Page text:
Sustainable Prosperity: From Responsibility to Strategic Advantage

Company leaders are realizing that being more sustainable isn’t just the right thing to do; it’s good for business.  Those who have been operating sustainably for longer periods of time were 50% more likely than the newcomers to say their efforts contribute to profitability.  In reality, responsibility will create a strategic advantage yielding sustainable prosperity if the correct steps are taken.  A 2012 MIT Sloan Management Review report on sustainability revealed some interesting findings:

  • “70% of companies have placed sustainability permanently on their management agendas.”
  • "2/3 believe sustainability is necessary to be competitive in today’s market.” (2010 was 55%)
  • "Many increasing sustainability commitment, despite a down economy.”
  • “Nearly 1/3 say sustainability contributes to their profitability.”

 

“Sustainability is key to Nike’s growth and innovation.  Making our business more sustainable benefits our consumers who expect products and experiences with low environmental impact, contract factory workers who will gain from more sustainable manufacturing and our employees and shareholders who will be rewarded by a company that is prepared for the future.” President and CEO of Nike, Mark Parker (BusinessWire, 2010)

“In addition to the more traditional ‘socially responsible investors,” we are finding that some of our mainstream investors are now looking at sustainability performance as an indicator of overall business value.  They’re acting on the theory that our sustainability measures-our efficiency with resources, our employee retention, etc. –are predictors of overall business profitability.” Roberta Bowman, SVP and CSO of Duke Energy. (Hopkins, January 18, 2011)

I recently had the opportunity to facilitate a discussion among peers at the Association for Strategic Planning to present practical steps companies can take in creating sustainable prosperity.  Examples highlighted during the presentation illustrated how companies are profiting by moving from being responsible to integrating sustainability into their strategy, culture and business model.  Making sustainability an integral part of your business requires several key steps:

  1. Change perspectives: Operating differently requires first thinking differently about your business.

  2. Redefine vision: Engage others to redefine your company’s vision to move to a more sustainable future.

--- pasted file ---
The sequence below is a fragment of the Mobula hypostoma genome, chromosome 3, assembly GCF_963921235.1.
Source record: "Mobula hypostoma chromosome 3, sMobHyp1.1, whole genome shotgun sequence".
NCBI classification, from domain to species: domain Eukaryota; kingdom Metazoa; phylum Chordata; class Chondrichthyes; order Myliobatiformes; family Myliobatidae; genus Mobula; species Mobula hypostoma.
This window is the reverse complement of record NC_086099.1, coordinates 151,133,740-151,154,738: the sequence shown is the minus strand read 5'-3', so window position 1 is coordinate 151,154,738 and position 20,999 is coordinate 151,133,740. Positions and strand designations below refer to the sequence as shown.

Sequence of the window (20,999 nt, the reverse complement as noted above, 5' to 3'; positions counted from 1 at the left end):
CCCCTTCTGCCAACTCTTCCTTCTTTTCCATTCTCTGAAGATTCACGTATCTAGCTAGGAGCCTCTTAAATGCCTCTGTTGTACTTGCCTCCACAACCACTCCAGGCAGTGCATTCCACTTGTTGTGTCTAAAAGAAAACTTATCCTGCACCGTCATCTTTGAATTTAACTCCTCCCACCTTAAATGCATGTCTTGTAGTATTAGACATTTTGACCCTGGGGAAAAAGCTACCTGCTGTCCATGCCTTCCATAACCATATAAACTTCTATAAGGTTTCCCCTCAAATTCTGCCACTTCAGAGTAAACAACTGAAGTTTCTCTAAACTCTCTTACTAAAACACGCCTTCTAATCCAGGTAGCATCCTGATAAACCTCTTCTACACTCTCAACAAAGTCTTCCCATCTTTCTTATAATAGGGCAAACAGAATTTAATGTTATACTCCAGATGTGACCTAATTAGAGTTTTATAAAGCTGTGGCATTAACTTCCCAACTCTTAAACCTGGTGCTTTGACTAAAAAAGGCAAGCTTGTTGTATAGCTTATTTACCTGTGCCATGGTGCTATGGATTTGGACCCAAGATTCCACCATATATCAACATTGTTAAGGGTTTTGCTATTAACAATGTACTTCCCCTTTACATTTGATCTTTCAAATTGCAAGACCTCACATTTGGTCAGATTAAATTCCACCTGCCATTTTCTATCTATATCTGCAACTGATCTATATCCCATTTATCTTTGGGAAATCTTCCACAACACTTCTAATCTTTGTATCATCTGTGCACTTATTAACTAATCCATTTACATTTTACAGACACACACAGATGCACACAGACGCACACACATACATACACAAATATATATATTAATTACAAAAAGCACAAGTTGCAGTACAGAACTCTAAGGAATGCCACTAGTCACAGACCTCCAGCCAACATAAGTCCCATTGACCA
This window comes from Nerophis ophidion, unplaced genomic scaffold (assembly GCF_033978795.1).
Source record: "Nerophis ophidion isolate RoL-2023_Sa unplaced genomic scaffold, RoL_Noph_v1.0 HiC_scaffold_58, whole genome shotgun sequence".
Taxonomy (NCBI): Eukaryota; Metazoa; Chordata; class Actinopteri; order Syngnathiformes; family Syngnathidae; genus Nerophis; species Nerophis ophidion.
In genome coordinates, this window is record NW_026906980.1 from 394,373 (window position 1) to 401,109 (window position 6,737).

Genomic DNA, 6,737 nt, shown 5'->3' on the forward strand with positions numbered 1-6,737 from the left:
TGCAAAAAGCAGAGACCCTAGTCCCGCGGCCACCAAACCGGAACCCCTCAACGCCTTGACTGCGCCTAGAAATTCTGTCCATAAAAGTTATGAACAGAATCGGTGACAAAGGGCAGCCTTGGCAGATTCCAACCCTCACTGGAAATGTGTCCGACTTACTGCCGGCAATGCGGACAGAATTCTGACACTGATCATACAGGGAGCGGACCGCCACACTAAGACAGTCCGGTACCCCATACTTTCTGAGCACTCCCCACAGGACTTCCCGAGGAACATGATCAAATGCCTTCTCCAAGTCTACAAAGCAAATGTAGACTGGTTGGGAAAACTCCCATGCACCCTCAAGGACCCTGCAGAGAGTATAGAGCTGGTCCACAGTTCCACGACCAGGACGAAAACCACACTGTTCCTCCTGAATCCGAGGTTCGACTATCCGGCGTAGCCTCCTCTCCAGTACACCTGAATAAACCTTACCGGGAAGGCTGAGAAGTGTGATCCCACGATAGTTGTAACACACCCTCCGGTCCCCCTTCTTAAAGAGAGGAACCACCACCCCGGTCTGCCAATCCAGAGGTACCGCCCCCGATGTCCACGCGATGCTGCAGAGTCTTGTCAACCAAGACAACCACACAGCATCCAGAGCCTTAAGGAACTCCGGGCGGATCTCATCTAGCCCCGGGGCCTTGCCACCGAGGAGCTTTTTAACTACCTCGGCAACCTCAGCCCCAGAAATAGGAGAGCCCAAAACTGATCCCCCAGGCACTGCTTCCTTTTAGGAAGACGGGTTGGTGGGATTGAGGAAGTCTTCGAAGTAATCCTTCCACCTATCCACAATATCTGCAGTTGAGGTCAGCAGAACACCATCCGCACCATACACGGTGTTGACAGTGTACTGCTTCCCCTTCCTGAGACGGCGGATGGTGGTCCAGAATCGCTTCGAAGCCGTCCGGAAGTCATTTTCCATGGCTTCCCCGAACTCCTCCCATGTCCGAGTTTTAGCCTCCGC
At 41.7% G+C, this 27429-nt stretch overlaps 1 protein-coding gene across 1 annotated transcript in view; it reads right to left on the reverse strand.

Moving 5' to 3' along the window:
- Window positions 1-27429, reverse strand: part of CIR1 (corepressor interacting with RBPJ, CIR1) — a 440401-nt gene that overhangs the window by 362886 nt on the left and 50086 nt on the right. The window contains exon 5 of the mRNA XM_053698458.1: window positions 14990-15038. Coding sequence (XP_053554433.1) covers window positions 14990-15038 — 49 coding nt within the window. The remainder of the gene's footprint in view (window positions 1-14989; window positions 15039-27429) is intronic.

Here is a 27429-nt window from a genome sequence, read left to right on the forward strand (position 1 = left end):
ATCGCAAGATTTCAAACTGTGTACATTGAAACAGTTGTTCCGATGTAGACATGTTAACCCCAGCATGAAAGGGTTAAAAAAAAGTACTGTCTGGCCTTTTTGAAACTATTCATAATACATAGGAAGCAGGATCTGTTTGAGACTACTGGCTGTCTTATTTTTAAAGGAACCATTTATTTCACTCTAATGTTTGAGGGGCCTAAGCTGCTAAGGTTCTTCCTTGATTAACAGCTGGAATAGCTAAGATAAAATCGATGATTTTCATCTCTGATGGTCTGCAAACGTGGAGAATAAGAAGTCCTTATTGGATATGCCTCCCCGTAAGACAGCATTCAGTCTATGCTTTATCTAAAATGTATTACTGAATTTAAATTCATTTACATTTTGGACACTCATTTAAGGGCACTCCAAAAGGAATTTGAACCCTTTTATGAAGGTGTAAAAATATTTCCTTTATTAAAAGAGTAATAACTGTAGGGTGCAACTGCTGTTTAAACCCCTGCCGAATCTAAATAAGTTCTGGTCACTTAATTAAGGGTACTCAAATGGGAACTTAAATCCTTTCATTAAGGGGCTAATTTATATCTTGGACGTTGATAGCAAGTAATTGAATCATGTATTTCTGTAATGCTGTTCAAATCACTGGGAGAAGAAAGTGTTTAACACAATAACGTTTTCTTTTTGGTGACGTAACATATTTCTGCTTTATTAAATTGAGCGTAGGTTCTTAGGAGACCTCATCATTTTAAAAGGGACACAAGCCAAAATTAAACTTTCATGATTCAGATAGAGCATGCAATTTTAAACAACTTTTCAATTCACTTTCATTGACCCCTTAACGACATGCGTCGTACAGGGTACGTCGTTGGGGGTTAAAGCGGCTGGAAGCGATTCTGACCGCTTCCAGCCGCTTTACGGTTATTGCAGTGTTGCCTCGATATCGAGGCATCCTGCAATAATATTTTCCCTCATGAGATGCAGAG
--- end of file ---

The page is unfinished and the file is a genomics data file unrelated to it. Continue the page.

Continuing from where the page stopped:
3. Set new strategic direction: Create new strategies to take your business to the next level.

  4. Transform culture: Build on the strengths of your current culture and align it with your new vision and strategy.

  5. Lead, engage and align: Develop leadership at all levels, engage stakeholders in and out of the organization and align your management practices and business model.

  6. Measure impact: Measure results along the way and recalibrate and raise the bar as you go. 

Strategic Imperatives can help your organization navigate the current landscape of catalytic change, redefine your vision and strategy, engage stakeholders and develop leaders to take your company to sustainable prosperity.

“Nothing great in this world has ever been accomplished without passion.” Christian Friedrich Hebbel

Sources:

Group, M. &. (Winter 2012). MIT Sloan Management Review. North Hollywood: MIT.

http://www.businesswire.com/news/home/20100122005661/en/Nike-Outlines-Global-Strategy-Creating-Sustainable-Business Group, M. &. (Winter 2012). MIT Sloan Management Review. North Hollywood: MIT.

Hopkins, R. B. "What's Your Company's Sustainability Filter? Cambridge: MIT Sloan Management Review. (January 18, 2011)

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Company leaders are realizing that being more sustainable isn’t just the right thing to do; it’s good for business. Those who have been operating sustainably for longer periods of time were 50% more likely than the newcomers to say their efforts contribute to profitability. In reality, responsibility will create a strategic advantage yielding sustainable prosperity if the correct steps are taken. A 2012 MIT Sloan Management Review report on sustainability revealed some interesting findings:

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